BAR HARBOR, Maine — The first day of spring defied the traditional seasonal change on Mount Desert Island this year.
The grudging warmth of a typical mid-March afternoon instead was replaced by temperatures approaching 70 and breathtakingly clear skies whose reflections shimmered off a quiet Atlantic Ocean.
Adventurous sorts flocked to the various hiking trails within Acadia National Park for an early visit to where mountains look down upon maritime life.
Such days make it difficult to separate the expectations of two different seasons.
But it wasn’t just Mother Nature defying the calendar.
In five gymnasiums around MDI and neighboring Trenton, more than 700 high school and middle school athletes began their spring by continuing a rite of Maine winter.
For when one basketball season ends, the next season begins.
“We went from the [high school] tournament right to practicing for this, with hardly a break in between,” said Justin Alley, a 6-foot-6 sophomore center from Jonesport-Beals High School and one of the players who competed at the 18th annual Great Harbor House Shootout tournament.
“Maybe a break’s good once in a while, but we love playing basketball.”
A Down East tradition
The modern high school basketball experience features several acts that extend well beyond the Maine Principals’ Association-sanctioned season, which runs from Thanksgiving to the crowning of eight state champions at the end of February.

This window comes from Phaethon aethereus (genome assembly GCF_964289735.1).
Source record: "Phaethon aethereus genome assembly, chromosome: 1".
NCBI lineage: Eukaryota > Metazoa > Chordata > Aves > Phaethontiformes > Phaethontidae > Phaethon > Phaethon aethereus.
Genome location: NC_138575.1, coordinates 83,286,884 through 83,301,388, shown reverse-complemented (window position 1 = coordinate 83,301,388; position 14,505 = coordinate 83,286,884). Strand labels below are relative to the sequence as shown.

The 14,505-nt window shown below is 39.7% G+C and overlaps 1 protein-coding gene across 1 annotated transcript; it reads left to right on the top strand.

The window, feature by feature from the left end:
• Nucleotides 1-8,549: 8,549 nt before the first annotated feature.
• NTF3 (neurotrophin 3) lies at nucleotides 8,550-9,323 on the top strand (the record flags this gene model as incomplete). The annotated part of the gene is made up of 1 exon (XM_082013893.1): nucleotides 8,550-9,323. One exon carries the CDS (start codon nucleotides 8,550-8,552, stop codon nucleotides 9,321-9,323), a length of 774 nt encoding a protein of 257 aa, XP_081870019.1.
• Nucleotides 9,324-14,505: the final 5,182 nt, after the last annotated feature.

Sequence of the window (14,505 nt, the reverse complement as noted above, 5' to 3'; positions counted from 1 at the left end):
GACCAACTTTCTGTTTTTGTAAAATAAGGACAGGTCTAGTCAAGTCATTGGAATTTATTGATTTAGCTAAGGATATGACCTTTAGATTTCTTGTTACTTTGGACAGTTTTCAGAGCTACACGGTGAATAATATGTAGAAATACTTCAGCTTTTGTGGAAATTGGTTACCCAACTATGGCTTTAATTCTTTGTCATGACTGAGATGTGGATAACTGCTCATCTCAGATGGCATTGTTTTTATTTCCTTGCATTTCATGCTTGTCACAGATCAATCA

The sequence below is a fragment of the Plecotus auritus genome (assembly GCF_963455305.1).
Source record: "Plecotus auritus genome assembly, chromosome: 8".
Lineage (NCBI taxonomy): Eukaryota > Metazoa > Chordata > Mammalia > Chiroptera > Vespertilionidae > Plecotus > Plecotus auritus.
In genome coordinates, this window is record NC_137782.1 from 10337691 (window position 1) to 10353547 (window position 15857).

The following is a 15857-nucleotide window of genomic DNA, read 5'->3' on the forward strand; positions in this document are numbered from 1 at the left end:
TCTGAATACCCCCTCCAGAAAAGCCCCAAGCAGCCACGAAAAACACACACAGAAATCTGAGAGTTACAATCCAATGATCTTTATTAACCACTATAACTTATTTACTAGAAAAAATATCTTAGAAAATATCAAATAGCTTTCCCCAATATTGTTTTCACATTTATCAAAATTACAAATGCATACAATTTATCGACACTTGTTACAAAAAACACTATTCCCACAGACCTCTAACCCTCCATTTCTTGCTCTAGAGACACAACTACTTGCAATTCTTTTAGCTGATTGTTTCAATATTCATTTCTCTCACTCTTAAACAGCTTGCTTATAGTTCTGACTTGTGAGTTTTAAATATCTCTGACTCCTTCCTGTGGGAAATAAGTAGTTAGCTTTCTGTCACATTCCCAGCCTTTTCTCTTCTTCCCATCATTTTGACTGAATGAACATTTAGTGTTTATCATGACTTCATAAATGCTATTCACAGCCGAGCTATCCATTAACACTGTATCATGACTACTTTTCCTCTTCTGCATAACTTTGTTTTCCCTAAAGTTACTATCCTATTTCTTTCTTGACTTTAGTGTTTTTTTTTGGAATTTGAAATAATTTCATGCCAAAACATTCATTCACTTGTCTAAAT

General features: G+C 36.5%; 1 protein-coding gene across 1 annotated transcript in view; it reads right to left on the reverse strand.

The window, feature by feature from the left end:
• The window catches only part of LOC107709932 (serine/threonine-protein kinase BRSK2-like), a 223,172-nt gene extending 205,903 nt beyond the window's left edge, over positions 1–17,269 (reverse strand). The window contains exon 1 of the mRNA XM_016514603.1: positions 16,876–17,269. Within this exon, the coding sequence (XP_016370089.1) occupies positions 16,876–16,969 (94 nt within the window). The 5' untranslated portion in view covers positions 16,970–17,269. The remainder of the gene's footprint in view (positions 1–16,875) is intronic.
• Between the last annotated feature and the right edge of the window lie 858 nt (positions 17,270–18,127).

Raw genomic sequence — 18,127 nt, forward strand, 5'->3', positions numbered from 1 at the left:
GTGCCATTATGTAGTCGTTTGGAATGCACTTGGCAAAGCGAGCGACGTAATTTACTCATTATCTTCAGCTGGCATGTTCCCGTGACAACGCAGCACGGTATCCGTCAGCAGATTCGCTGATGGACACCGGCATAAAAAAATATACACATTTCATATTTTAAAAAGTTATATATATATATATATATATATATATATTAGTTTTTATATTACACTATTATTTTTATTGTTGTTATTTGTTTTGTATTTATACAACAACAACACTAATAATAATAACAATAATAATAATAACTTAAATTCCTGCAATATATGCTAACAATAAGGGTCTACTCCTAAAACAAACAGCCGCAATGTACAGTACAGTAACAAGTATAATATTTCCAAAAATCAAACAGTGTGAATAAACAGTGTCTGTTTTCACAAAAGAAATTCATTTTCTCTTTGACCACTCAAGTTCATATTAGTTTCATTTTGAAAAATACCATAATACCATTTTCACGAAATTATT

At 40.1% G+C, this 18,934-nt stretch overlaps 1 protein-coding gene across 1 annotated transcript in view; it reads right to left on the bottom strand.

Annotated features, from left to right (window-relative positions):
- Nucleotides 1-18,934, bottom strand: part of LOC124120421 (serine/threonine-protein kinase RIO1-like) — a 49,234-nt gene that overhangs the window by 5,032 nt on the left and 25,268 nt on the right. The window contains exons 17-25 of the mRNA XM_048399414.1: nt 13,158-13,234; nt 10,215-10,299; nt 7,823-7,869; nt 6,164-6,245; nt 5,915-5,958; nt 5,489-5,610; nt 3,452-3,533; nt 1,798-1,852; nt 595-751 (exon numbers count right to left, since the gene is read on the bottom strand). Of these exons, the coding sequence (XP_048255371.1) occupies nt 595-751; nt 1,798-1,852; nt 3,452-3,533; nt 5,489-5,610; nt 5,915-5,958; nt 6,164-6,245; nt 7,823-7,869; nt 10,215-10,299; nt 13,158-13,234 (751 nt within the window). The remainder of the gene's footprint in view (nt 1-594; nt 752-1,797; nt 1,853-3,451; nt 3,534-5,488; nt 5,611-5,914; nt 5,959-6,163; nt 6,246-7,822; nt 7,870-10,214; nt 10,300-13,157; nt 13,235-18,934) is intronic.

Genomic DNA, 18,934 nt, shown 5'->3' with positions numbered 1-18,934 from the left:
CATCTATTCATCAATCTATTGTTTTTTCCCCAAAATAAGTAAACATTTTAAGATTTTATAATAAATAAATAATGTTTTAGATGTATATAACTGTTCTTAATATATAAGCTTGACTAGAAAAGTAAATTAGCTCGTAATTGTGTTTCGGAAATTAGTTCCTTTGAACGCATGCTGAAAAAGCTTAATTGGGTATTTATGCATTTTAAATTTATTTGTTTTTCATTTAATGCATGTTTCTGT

While the intensity then abates, the competition begins anew with a series of “undergraduate” tournaments that give players, coaches and fans a first look at next year’s teams.
After a month of undergraduate events in which the school teams remain relatively intact, many players go off individually to form travel teams that compete in local, regional and even national tournaments organized by such groups as AAU and Youth Basketball of America, or YBOA.
Then comes summer basketball, followed by fall leagues, all leading to the start of another high school preseason.
“It’s nice to play with kids after the season,” said Zach Blodgett, a 6-3 junior forward from perennial Class A power Bangor High School. “For some of the guys who didn’t play that much on varsity this year, it will help them get their confidence up, and for some kids who were on JV last year this gives them a chance to play against varsity-level players before next season.”
Blodgett soon will join one of the state’s more successful travel teams, the MBR under-17 squad led by veteran AAU coach Carl Parker.
But on this weekend he was on MDI playing on one of three Bangor high school-level teams in one of the state’s more popular undergraduate tournaments.
Originally called the Skip Chappelle Great Harbor Shootout in honor of the former University of Maine men’s basketball coach, the Great Harbor House Shootout began in 1992 with just a seven-team field.
Growth since then has been steady, in part because of the format that matches programs against each other regardless of their status during the high school season, when four classes based on enrollment are the rule.
“Back then the thought here was that wouldn’t it be interesting to see how teams stack up against each other like they do in Indiana, where there’s only one class,” said Scott Phelps, sports director at the Harbor House Community Center in Southwest Harbor which organizes the Shootout.
“Let Jonesport-Beals go up against Bangor and Brewer go up against Deer Isle-Stonington. It’s just five-on-five basketball, that’s what people wanted to see.”